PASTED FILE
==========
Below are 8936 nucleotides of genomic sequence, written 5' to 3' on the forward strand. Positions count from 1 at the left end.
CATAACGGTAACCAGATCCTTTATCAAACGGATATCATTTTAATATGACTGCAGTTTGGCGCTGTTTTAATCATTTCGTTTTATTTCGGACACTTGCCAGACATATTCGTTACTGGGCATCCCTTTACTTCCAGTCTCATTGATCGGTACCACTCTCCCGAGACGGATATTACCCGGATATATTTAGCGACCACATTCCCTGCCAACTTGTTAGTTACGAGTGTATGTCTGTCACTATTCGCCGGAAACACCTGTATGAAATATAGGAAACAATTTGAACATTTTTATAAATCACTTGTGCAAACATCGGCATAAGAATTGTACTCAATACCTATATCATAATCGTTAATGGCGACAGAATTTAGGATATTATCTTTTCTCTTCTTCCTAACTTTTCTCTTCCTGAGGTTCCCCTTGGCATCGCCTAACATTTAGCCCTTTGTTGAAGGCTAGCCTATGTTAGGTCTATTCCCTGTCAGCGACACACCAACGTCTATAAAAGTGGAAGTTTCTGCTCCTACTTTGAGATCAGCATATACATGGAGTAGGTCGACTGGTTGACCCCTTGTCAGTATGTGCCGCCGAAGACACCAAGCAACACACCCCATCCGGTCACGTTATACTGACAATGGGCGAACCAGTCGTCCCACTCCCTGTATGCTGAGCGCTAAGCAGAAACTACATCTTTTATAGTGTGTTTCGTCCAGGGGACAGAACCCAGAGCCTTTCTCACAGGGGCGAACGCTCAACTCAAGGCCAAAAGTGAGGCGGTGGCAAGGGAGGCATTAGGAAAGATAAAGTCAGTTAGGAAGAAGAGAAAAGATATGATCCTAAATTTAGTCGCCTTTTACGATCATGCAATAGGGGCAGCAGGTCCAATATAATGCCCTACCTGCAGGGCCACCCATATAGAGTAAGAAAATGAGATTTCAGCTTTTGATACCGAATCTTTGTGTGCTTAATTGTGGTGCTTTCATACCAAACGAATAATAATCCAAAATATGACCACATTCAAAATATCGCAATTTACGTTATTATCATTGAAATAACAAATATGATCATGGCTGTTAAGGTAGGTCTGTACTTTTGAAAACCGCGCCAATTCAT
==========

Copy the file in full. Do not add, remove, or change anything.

Below are 8936 nucleotides of genomic sequence, written 5' to 3' on the forward strand. Positions count from 1 at the left end.
CATAACGGTAACCAGATCCTTTATCAAACGGATATCATTTTAATATGACTGCAGTTTGGCGCTGTTTTAATCATTTCGTTTTATTTCGGACACTTGCCAGACATATTCGTTACTGGGCATCCCTTTACTTCCAGTCTCATTGATCGGTACCACTCTCCCGAGACGGATATTACCCGGATATATTTAGCGACCACATTCCCTGCCAACTTGTTAGTTACGAGTGTATGTCTGTCACTATTCGCCGGAAACACCTGTATGAAATATAGGAAACAATTTGAACATTTTTATAAATCACTTGTGCAAACATCGGCATAAGAATTGTACTCAATACCTATATCATAATCGTTAATGGCGACAGAATTTAGGATATTATCTTTTCTCTTCTTCCTAACTTTTCTCTTCCTGAGGTTCCCCTTGGCATCGCCTAACATTTAGCCCTTTGTTGAAGGCTAGCCTATGTTAGGTCTATTCCCTGTCAGCGACACACCAACGTCTATAAAAGTGGAAGTTTCTGCTCCTACTTTGAGATCAGCATATACATGGAGTAGGTCGACTGGTTGACCCCTTGTCAGTATGTGCCGCCGAAGACACCAAGCAACACACCCCATCCGGTCACGTTATACTGACAATGGGCGAACCAGTCGTCCCACTCCCTGTATGCTGAGCGCTAAGCAGAAACTACATCTTTTATAGTGTGTTTCGTCCAGGGGACAGAACCCAGAGCCTTTCTCACAGGGGCGAACGCTCAACTCAAGGCCAAAAGTGAGGCGGTGGCAAGGGAGGCATTAGGAAAGATAAAGTCAGTTAGGAAGAAGAGAAAAGATATGATCCTAAATTTAGTCGCCTTTTACGATCATGCAATAGGGGCAGCAGGTCCAATATAATGCCCTACCTGCAGGGCCACCCATATAGAGTAAGAAAATGAGATTTCAGCTTTTGATACCGAATCTTTGTGTGCTTAATTGTGGTGCTTTCATACCAAACGAATAATAATCCAAAATATGACCACATTCAAAATATCGCAATTTACGTTATTATCATTGAAATAACAAATATGATCATGGCTGTTAAGGTAGGTCTGTACTTTTGAAAACCGCGCCAATTCAT